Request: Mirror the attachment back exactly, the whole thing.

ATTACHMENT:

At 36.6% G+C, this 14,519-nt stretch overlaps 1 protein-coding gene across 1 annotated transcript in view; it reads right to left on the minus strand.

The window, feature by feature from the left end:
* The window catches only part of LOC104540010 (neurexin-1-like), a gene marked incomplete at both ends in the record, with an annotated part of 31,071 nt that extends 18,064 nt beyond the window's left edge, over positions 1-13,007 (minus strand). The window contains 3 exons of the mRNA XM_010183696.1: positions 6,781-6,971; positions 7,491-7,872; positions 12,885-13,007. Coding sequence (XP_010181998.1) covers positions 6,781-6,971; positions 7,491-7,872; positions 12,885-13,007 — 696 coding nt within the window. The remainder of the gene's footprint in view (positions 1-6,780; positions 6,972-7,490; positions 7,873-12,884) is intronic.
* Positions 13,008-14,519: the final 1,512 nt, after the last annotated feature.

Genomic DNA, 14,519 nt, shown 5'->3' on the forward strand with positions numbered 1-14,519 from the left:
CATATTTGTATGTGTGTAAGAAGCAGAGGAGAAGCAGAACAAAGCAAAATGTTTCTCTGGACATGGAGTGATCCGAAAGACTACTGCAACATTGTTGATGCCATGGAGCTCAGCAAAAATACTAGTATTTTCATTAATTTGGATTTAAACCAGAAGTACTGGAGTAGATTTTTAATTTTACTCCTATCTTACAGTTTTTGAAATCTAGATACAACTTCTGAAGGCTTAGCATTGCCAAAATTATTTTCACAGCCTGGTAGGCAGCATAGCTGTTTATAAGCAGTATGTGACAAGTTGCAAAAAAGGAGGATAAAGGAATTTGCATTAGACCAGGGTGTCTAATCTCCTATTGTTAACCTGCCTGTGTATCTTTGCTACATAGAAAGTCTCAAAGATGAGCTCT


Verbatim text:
At 36.6% G+C, this 14,519-nt stretch overlaps 1 protein-coding gene across 1 annotated transcript in view; it reads right to left on the minus strand.

The window, feature by feature from the left end:
* The window catches only part of LOC104540010 (neurexin-1-like), a gene marked incomplete at both ends in the record, with an annotated part of 31,071 nt that extends 18,064 nt beyond the window's left edge, over positions 1-13,007 (minus strand). The window contains 3 exons of the mRNA XM_010183696.1: positions 6,781-6,971; positions 7,491-7,872; positions 12,885-13,007. Coding sequence (XP_010181998.1) covers positions 6,781-6,971; positions 7,491-7,872; positions 12,885-13,007 — 696 coding nt within the window. The remainder of the gene's footprint in view (positions 1-6,780; positions 6,972-7,490; positions 7,873-12,884) is intronic.
* Positions 13,008-14,519: the final 1,512 nt, after the last annotated feature.

Genomic DNA, 14,519 nt, shown 5'->3' on the forward strand with positions numbered 1-14,519 from the left:
CATATTTGTATGTGTGTAAGAAGCAGAGGAGAAGCAGAACAAAGCAAAATGTTTCTCTGGACATGGAGTGATCCGAAAGACTACTGCAACATTGTTGATGCCATGGAGCTCAGCAAAAATACTAGTATTTTCATTAATTTGGATTTAAACCAGAAGTACTGGAGTAGATTTTTAATTTTACTCCTATCTTACAGTTTTTGAAATCTAGATACAACTTCTGAAGGCTTAGCATTGCCAAAATTATTTTCACAGCCTGGTAGGCAGCATAGCTGTTTATAAGCAGTATGTGACAAGTTGCAAAAAAGGAGGATAAAGGAATTTGCATTAGACCAGGGTGTCTAATCTCCTATTGTTAACCTGCCTGTGTATCTTTGCTACATAGAAAGTCTCAAAGATGAGCTCT